The wild Atlantic salmon is under threat. Decreasing numbers returning to their native rivers from the open seas to breed indicate that the species is in trouble. The decline in fish numbers, blamed on agricultural pollution, rising sea temperatures, degraded habitats and over fishing, comes with a human cost too. For centuries, generations of men have fished for the wild Atlantic salmon around Scotland's long and varied coastline. An industry which once supported thousands of men has virtually disappeared. Pressure from the wealthy and powerful angling lobby has led to fisheries being bought up and closed down. Now, only a handful of men remain to fish, using traditional netting methods and knowledge learned down the years. Soon their way of life will be gone. Over the last 15 years, photographer Colin McPherson has documented the fishermen at work, watching as they work in time with the tides through the summer months, intercepting the salmon as they return from the Greenland Sea to breed.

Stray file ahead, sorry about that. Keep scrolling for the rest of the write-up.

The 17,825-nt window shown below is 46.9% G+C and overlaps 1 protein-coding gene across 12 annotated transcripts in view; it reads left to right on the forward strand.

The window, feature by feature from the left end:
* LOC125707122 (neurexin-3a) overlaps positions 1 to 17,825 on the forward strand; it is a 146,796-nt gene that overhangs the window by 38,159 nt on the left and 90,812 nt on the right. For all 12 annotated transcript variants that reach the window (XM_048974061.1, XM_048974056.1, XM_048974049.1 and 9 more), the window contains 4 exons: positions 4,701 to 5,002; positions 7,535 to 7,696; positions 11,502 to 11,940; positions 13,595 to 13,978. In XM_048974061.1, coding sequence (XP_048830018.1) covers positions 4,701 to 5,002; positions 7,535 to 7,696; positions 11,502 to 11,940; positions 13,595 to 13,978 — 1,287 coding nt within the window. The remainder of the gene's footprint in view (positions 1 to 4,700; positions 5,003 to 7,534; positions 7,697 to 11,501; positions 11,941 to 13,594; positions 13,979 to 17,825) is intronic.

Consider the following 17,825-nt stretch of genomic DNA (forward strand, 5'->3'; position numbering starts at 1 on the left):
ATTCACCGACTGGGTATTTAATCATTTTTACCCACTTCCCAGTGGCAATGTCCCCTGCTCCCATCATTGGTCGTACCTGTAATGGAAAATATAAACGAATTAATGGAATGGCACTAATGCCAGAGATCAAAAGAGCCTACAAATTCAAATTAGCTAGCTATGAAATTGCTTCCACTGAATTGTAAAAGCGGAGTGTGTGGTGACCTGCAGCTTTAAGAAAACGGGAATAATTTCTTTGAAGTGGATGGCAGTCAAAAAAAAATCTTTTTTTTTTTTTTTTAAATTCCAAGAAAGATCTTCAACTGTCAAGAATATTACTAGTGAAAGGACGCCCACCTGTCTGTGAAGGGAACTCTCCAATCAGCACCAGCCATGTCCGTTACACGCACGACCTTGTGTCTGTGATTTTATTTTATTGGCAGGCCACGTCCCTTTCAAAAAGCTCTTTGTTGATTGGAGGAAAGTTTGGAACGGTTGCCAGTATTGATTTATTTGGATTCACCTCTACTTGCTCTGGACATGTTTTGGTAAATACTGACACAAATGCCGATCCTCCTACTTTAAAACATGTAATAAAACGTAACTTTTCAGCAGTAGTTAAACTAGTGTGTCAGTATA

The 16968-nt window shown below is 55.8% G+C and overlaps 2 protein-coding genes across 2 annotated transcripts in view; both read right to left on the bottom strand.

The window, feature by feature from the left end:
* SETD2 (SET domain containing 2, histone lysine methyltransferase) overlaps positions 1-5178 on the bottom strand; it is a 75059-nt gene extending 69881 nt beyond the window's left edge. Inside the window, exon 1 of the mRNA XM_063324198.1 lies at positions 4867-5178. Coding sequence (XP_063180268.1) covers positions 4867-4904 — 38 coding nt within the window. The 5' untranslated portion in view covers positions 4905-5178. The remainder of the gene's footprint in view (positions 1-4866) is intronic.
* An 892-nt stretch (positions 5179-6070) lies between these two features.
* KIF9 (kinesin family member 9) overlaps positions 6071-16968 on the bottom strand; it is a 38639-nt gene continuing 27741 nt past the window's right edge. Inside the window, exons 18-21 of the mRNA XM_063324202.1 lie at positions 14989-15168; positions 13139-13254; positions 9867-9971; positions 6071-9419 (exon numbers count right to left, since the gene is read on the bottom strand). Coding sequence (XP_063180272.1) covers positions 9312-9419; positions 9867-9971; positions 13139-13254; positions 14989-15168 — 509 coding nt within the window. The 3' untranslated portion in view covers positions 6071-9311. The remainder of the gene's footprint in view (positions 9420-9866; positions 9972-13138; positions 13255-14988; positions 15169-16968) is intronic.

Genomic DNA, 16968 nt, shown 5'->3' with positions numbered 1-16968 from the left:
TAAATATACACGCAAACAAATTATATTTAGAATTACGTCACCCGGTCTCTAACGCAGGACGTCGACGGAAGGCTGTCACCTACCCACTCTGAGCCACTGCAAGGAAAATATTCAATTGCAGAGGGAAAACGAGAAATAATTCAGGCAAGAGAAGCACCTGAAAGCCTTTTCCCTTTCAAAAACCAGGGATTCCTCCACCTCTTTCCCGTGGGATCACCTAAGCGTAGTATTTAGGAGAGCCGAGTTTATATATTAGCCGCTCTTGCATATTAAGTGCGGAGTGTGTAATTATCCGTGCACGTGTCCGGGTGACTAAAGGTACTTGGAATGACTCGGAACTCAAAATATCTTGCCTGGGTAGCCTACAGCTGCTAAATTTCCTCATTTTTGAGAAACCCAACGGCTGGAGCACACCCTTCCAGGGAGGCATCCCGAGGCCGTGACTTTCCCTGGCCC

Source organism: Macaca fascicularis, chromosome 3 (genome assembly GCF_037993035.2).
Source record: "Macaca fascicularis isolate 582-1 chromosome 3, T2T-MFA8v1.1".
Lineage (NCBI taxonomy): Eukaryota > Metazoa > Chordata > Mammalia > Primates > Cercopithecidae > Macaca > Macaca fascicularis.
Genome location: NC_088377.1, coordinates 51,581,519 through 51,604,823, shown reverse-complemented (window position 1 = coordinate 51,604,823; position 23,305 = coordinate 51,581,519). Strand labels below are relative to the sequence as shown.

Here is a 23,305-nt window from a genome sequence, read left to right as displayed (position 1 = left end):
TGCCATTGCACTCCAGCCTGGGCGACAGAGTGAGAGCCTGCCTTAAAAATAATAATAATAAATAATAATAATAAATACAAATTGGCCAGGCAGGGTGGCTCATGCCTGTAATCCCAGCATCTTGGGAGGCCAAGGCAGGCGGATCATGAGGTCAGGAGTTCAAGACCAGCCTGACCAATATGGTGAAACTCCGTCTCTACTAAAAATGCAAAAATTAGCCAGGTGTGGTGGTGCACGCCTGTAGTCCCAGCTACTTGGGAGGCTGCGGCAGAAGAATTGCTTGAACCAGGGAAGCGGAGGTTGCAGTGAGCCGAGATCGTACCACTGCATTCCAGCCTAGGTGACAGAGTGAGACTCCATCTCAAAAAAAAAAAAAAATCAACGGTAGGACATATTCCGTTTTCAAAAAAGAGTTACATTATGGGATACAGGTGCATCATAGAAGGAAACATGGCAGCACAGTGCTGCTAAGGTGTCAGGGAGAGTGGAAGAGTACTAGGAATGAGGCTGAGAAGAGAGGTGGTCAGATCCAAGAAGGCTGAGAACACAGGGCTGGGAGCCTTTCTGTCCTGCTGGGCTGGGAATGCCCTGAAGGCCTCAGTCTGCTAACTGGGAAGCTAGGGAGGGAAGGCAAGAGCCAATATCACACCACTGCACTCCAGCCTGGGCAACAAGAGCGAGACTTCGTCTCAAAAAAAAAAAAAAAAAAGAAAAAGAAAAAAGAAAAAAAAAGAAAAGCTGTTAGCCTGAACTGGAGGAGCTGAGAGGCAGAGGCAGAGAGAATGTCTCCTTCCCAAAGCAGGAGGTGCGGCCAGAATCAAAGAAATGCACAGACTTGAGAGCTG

The deepening world environmental crisis is touching us all. From the developing world, to each corner of the affluent West, people will have to come to terms with the the results of climate change. It will inform the way we live over the next decades and bring profound change. Photographers are on the frontline and are witnessing how change is occurring. My contribution is to tell the story of Scotland's last salmon net fishermen and how environmental and social changes have affected their lives.
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